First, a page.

For Immediate Release
Contact: Shawn Pensoneau
NIGC Issues Notice of Violation to the Seneca Nation
Washington, DC September 3, 2008 — This afternoon, Philip Hogen, the Chairman of the National Indian Gaming Commission (NIGC) issued a notice informing the Seneca Nation of New York that its gaming facility in Buffalo, New York is operating in violation of federal law and informed the tribe that correction of the on-going violation requires ceasing gaming at its Buffalo facility within five days of the issuance of the notice or otherwise coming into compliance with federal law. The United States Attorney’s Office filed a copy of the notice with the district court.
This action was precipitated by the July 8 and August 26, 2008 decisions and orders of Judge William M. Skretny of the U.S. District Court of the Western District of New York.
On July 8, 2007, Judge Skretny issued a decision and order in CACGEC v. Hogen vacating the Chairman’s approval of the Nation’s Class III gaming ordinance. Judge Skretny held that the Nation’s land in Buffalo qualifies as “Indian Lands” for purposes of the Indian Gaming Regulatory Act (IGRA), but that the parcel fails to satisfy the settlement of a land claim exception of IGRA’s prohibition against gaming on trust land acquired after October 17, 1988. Thus, the Judge concluded that the Chairman’s approval of the site-specific ordinance was arbitrary and capricious. On August 26, 2008, Judge Skretny further directed the Chairman to take action consistent with the court’s July 8 decision, including issuance of a notice of violation. Chairman Hogen stated, “This is a difficult situation, however, as a consequence of the district court’s decisions and orders, I issued a notice of violation.”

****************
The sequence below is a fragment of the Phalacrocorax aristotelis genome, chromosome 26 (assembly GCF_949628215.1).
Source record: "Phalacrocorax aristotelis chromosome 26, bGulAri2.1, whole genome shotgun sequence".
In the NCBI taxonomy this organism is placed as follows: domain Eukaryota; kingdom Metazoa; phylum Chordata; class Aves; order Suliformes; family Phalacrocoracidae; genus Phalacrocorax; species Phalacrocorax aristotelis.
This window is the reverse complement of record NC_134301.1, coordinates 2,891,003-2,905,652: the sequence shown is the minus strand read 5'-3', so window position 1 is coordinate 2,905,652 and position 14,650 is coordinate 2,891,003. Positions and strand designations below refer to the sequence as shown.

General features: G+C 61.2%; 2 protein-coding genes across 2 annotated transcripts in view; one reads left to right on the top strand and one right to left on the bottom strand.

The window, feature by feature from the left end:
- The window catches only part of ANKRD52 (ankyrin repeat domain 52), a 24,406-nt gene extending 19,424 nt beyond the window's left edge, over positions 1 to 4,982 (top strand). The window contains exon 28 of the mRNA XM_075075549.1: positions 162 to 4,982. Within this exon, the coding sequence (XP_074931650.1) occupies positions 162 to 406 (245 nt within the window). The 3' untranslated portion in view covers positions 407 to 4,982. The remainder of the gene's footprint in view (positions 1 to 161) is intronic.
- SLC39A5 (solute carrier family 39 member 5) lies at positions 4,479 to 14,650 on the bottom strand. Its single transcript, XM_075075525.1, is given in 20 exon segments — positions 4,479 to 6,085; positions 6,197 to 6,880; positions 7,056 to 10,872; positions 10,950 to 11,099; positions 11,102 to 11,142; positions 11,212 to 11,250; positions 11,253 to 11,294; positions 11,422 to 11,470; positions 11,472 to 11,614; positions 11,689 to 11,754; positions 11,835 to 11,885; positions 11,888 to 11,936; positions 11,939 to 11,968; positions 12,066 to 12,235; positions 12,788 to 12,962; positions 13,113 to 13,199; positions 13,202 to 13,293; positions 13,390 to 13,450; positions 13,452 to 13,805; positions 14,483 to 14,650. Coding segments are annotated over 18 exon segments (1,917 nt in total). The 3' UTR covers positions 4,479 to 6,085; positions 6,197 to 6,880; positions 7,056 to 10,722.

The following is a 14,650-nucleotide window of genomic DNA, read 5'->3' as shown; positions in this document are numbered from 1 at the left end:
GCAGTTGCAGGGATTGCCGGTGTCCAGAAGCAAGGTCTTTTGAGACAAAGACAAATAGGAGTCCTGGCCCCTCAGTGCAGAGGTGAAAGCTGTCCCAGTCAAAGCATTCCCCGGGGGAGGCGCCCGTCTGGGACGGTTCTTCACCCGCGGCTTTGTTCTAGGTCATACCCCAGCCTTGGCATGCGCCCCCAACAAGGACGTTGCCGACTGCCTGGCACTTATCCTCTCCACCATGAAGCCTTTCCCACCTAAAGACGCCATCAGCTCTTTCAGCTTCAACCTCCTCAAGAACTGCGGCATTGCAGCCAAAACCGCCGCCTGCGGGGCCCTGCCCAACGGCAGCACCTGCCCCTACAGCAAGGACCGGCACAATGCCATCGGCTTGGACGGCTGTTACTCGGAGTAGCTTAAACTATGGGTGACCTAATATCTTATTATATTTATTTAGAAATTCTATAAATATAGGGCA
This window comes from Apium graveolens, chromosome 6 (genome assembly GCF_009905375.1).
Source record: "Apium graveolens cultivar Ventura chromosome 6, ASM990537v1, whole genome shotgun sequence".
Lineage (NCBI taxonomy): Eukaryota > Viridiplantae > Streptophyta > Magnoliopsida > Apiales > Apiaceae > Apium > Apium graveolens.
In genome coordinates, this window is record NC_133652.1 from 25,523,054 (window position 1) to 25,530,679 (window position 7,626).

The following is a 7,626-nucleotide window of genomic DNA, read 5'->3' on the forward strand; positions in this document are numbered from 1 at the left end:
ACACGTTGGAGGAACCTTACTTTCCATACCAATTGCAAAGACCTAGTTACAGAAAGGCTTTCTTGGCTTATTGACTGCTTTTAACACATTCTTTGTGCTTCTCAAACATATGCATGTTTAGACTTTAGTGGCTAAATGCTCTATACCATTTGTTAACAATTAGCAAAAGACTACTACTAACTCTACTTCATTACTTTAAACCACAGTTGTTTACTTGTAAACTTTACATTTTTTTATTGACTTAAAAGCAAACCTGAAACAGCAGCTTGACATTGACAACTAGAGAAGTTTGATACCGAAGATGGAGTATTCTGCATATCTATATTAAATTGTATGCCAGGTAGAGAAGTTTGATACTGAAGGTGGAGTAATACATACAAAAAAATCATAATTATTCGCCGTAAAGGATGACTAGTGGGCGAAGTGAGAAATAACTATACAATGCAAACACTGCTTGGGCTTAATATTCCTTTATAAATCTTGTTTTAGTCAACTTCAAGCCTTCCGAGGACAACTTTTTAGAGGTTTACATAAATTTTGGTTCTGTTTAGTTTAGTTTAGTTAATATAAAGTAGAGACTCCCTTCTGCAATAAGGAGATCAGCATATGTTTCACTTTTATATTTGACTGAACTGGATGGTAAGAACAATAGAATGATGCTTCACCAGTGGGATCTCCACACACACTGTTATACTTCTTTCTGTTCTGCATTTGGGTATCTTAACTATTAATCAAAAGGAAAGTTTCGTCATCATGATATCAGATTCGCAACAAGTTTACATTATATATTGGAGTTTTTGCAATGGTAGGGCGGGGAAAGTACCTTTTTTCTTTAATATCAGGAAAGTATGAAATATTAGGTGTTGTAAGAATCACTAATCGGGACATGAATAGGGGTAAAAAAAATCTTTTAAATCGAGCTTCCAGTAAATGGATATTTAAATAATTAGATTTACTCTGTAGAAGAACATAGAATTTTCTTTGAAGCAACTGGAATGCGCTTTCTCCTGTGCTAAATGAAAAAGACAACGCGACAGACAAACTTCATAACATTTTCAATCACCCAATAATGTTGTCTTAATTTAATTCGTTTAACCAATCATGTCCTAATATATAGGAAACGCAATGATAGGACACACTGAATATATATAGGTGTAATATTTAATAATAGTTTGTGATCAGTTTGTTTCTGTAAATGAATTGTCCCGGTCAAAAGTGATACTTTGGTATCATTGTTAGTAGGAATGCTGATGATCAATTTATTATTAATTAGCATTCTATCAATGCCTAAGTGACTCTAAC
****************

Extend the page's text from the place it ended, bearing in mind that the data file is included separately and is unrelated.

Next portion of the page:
Consistent with the district court’s decisions and orders, the Chairman found that the Nation violated the IGRA by operating its Buffalo, New York gaming facility in the absence of an approved Class III gaming ordinance and by gaming on land ineligible for gaming under IGRA. IGRA requires that a tribe have an approved Class III gaming ordinance prior to conducting Class III gaming. 25 U.S.C. § 2710(d)(1)(A).
Today’s notice of violation is the result of litigation that is on-going. The NIGC is working with the Department of Justice and the Department of the Interior to determine what course of action to pursue in the litigation. Nonetheless, at this time, the Nation is currently in violation of IGRA, although the Chairman may determine that the situation has changed at the conclusion of the litigation or as a consequence of other circumstances which are outlined in the notice.
The NIGC is an independent regulatory agency established within the Department of the Interior pursuant to the Indian Gaming Regulatory Act of 1988.